I was also surprised by the numerous cameos that were featured within the season from actors that were in the original game too. We knew prior to release that Troy Baker and Ashley Johnson would feature in the series somewhere. I had expected it to be to the extent of Nolan North’s cameo in the Uncharted movie where they would appear in one shot and maybe have a line or two to say but was surprised to see them feature as important characters that appear throughout many scenes, and they’re not the only actors from the games that actually show up to play roles in the live action series.
A huge part of what I love from the world of The Last of Us is it’s music. The soundtrack from the two games is in near constant rotation on my music playlists as its these tracks, along with the amazing performances that made the games such an emotional hit for myself. And it’s not just the sad tracks, the score itself does a fantastic job at conveying a wide range of emotions and is actually quite tranquil, powerful and optimistic at times. This made me even more excited for the series when it was announced in the lead up to launch that composer Gustavo Santaolalla would be returning to score the live action series. The season uses arrangements right from the game and has additional music created by Santaolalla that further helps this adaptation be incredibly faithful to the sound and tone of the game. That opening theme song gives me goosebumps every time I hear it.
Having developers, Naughty Dog involved so heavily with the show has also clearly helped maintain the overall vision of the game. It would have been so easy for Hollywood to take the rights and make this into another infected zombie show, put out to attract the masses, but instead it makes it more about the drama, and the characters within the world. Having Neil Druckmann work alongside Craig Mazin to create the series seems to have helped maintain a vision and level of care that can be seen from the beginning of episode 1 through to the end of episode 9. The team at Naughty Dog also shared concept art and game assets with the creative team working on the series and it shows. Many of the sets and environments look like they were pulled straight out of the video game levels and they certainly use the most of that HBO budget. It looks absolutely fantastic all-round.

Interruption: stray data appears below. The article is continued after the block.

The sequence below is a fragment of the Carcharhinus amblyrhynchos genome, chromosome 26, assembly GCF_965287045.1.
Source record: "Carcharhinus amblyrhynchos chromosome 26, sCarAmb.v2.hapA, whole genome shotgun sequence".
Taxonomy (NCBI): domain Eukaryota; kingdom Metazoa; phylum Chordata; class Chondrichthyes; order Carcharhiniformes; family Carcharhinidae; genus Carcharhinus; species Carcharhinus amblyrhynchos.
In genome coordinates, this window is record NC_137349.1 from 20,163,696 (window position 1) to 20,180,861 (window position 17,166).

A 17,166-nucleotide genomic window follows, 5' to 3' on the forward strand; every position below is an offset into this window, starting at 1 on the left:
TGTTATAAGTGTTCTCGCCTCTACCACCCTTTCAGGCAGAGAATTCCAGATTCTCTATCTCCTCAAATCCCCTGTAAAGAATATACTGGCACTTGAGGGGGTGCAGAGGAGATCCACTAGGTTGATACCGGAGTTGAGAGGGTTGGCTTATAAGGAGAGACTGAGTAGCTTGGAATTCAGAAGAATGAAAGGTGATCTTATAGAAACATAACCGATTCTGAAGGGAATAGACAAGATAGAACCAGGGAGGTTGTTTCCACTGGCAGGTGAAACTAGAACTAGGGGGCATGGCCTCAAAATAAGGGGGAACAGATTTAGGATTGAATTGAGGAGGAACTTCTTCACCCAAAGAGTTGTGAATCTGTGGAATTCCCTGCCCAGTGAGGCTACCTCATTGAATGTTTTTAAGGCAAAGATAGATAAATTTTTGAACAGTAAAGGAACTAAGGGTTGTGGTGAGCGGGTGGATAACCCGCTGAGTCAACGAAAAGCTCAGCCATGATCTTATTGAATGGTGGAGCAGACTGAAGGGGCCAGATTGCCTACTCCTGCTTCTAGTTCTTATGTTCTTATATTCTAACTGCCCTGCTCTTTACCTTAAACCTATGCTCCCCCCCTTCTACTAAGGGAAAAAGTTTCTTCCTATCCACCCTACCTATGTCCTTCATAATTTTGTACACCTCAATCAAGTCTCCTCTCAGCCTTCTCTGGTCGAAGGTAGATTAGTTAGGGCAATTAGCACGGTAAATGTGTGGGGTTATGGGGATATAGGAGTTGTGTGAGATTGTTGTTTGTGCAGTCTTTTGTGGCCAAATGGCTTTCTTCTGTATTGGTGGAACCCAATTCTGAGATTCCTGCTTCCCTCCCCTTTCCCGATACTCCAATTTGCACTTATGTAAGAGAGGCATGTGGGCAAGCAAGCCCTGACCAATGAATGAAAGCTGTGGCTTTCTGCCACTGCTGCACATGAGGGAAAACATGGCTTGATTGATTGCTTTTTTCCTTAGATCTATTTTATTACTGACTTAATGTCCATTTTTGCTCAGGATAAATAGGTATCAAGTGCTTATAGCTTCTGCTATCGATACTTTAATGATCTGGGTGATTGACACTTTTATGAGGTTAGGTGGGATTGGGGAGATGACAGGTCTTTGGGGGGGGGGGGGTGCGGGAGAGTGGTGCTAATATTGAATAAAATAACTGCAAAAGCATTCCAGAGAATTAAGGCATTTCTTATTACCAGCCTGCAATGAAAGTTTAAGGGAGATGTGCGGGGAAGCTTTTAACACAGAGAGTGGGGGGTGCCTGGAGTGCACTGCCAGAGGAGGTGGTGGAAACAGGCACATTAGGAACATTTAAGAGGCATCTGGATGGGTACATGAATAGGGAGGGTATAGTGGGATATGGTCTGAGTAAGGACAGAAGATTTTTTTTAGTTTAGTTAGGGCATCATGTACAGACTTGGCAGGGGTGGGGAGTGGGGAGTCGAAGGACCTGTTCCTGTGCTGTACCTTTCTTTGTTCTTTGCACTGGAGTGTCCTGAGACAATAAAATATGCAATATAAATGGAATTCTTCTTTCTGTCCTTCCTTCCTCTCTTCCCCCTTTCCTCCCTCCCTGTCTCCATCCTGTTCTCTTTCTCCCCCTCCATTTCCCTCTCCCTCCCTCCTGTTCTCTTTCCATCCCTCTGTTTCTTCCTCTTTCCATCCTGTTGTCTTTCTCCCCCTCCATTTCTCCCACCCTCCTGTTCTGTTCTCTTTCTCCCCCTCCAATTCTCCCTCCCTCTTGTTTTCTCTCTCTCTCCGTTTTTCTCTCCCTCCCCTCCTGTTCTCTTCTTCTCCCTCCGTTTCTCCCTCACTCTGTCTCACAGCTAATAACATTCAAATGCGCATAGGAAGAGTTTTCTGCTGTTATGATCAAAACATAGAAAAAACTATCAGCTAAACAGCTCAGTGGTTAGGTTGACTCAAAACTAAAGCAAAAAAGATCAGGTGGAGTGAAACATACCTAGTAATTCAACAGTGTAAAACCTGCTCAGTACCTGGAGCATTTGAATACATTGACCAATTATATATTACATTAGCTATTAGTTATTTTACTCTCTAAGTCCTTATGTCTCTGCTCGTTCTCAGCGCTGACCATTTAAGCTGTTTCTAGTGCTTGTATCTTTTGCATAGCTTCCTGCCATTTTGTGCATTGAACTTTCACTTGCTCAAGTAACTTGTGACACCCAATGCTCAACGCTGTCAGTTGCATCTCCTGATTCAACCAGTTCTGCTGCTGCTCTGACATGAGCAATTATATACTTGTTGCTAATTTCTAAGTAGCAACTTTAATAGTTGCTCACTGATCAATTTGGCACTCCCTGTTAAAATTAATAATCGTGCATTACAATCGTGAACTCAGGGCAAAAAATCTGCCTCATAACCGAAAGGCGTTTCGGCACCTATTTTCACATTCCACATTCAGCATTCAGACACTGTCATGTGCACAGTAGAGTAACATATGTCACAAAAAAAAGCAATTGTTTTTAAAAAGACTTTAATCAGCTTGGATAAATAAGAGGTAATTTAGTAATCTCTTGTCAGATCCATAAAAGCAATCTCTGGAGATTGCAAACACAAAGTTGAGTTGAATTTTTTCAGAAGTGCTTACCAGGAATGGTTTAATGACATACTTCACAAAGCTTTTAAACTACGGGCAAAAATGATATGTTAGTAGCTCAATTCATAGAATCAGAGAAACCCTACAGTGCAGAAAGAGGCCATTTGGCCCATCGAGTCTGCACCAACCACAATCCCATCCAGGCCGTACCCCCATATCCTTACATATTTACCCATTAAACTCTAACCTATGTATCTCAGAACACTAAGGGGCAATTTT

While the season is incredibly faithful to the main story beats from the game, and some scenes are straight 1:1 reproductions of scenes from the game right down to the shot framing and the script, there are some aspects that have been further tweaked, and some of these I liked more than others. As touched on earlier, some of these changes really enhance the story and characters, but there were some changes made that had me wondering why they were presented the way they were, when the changes seemed to take away some impact the same scene in the game conveyed. I was also quite surprised to see the series pull back quite a bit on featuring the Infected. Their threat is certainly ever present, given the world is the way that it is but they’re actually used quite sparingly on-screen, focusing primarily on the human impact in this world. There is one addition though that the series makes to Joel’s character late in the season that I absolutely loved and answers a question that I’ve had about him since I played the original game in 2013 and had me highly emotional as I watched.
The Last Of Us Season 1 is an absolute hit and should now be treated as the benchmark for video game live action adaptations going forward. It treats the source material and it’s characters with so much respect and I’m so glad it was HBO that picked up the series to provide it with the budget and resources a story like this really deserves. Much like the games, this series will be talked about and enjoyed for many years to come and it has me super excited for the next season, even though that one is going to be filled with so much more drama if it’s adapted as faithfully as this season was.
Screeners for all of season one provided by HBO for the purpose of this review.